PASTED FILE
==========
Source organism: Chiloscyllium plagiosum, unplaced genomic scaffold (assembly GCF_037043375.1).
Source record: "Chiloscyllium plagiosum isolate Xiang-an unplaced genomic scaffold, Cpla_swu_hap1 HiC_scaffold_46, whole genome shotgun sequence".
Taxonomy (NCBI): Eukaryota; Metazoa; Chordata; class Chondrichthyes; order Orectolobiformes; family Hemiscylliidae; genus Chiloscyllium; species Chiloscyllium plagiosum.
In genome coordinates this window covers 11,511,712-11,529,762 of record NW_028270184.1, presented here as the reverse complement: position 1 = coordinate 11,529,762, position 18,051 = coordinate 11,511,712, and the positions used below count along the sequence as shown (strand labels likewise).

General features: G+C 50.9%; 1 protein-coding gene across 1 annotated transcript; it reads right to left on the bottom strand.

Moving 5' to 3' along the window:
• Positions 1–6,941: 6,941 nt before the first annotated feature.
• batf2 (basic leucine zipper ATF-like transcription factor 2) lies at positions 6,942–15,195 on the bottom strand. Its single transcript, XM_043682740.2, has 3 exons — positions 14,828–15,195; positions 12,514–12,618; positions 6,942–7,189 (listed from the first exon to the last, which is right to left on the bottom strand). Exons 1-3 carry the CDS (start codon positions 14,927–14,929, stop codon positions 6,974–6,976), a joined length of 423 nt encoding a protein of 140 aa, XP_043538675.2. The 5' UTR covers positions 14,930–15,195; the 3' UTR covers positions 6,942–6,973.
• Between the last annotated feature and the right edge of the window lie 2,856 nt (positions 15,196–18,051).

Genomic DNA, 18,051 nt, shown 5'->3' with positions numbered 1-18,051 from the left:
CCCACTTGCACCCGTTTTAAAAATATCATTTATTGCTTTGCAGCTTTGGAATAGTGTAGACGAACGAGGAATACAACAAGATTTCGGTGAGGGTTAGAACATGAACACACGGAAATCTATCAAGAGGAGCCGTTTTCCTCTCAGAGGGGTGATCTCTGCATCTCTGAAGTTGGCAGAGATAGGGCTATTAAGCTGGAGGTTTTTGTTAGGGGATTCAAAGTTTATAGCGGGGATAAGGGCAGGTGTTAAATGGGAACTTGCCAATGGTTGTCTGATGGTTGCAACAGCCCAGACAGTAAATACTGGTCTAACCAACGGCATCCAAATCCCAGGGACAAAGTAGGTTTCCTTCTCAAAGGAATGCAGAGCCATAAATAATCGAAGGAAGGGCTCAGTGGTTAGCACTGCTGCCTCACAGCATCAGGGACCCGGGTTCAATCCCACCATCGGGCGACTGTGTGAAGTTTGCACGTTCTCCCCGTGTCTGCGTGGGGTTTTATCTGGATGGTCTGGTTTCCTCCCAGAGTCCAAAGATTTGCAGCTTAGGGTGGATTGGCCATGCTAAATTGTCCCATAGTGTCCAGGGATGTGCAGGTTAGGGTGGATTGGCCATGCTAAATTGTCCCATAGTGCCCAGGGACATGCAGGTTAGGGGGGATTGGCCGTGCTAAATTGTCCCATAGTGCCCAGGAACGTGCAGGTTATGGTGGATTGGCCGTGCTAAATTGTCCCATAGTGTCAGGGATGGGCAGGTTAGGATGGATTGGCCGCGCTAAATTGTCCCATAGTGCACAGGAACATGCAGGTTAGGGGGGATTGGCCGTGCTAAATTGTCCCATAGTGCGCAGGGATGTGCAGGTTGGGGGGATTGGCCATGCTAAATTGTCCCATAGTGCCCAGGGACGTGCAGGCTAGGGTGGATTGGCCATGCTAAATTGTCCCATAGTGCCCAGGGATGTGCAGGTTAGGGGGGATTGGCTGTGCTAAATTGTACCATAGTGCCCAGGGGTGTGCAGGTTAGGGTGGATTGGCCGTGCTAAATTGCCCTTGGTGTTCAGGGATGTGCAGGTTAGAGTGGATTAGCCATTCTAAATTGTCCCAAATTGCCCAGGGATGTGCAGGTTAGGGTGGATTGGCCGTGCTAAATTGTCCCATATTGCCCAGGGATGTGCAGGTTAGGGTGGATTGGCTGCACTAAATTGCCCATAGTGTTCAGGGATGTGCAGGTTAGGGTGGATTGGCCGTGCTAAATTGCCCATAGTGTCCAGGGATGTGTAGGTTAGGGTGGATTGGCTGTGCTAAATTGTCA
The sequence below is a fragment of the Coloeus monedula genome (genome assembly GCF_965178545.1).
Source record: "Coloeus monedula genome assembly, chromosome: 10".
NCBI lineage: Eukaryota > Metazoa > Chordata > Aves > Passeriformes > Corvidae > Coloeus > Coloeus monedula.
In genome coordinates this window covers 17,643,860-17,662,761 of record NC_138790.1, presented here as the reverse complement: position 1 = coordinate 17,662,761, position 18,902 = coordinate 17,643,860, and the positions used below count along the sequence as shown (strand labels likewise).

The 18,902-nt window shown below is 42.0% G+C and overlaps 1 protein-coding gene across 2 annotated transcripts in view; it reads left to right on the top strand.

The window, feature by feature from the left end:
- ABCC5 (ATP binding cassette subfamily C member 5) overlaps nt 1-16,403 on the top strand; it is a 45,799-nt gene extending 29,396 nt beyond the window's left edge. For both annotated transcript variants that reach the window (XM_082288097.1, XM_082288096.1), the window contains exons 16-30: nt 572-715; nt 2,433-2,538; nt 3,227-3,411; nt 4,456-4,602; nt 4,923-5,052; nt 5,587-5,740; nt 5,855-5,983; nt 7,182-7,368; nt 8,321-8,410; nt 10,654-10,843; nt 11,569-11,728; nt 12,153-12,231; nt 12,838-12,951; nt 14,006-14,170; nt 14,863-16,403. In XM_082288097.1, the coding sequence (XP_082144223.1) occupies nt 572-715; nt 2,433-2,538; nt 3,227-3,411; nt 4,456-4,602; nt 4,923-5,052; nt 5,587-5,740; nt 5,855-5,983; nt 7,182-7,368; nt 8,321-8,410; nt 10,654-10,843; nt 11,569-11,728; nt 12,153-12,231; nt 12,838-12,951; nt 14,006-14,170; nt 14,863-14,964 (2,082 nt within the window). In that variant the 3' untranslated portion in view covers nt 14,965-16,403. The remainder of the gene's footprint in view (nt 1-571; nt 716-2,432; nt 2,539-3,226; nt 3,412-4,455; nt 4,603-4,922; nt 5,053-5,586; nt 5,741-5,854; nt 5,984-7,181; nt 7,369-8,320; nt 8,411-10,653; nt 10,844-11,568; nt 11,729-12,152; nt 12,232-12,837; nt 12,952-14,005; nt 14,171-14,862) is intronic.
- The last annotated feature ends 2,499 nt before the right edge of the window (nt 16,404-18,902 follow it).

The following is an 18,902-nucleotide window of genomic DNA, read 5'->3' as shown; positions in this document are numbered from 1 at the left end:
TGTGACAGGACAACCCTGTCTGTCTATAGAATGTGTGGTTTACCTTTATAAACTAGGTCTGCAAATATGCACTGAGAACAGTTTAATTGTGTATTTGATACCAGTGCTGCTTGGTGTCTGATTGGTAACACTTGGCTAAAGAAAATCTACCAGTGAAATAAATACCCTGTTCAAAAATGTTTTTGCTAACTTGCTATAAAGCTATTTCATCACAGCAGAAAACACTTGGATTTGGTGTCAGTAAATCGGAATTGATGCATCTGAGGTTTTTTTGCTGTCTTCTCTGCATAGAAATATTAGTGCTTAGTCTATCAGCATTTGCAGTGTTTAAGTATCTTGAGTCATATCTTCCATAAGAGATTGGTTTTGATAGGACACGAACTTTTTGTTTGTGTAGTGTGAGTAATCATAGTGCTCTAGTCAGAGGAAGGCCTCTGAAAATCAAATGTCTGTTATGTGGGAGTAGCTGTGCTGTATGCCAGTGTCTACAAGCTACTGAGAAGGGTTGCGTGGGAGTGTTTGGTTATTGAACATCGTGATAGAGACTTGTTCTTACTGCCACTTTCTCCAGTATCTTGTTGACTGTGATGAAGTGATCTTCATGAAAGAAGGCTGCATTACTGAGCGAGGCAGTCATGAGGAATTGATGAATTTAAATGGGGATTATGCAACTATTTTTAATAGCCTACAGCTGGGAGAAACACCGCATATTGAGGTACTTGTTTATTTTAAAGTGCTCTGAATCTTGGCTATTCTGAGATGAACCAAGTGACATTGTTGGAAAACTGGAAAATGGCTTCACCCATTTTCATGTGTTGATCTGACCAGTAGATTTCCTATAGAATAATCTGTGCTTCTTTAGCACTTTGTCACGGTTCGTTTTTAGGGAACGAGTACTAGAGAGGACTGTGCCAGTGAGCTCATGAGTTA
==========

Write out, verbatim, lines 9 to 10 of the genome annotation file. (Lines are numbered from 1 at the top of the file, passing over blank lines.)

• Between the last annotated feature and the right edge of the window lie 2,856 nt (positions 15,196–18,051).

Genomic DNA, 18,051 nt, shown 5'->3' with positions numbered 1-18,051 from the left: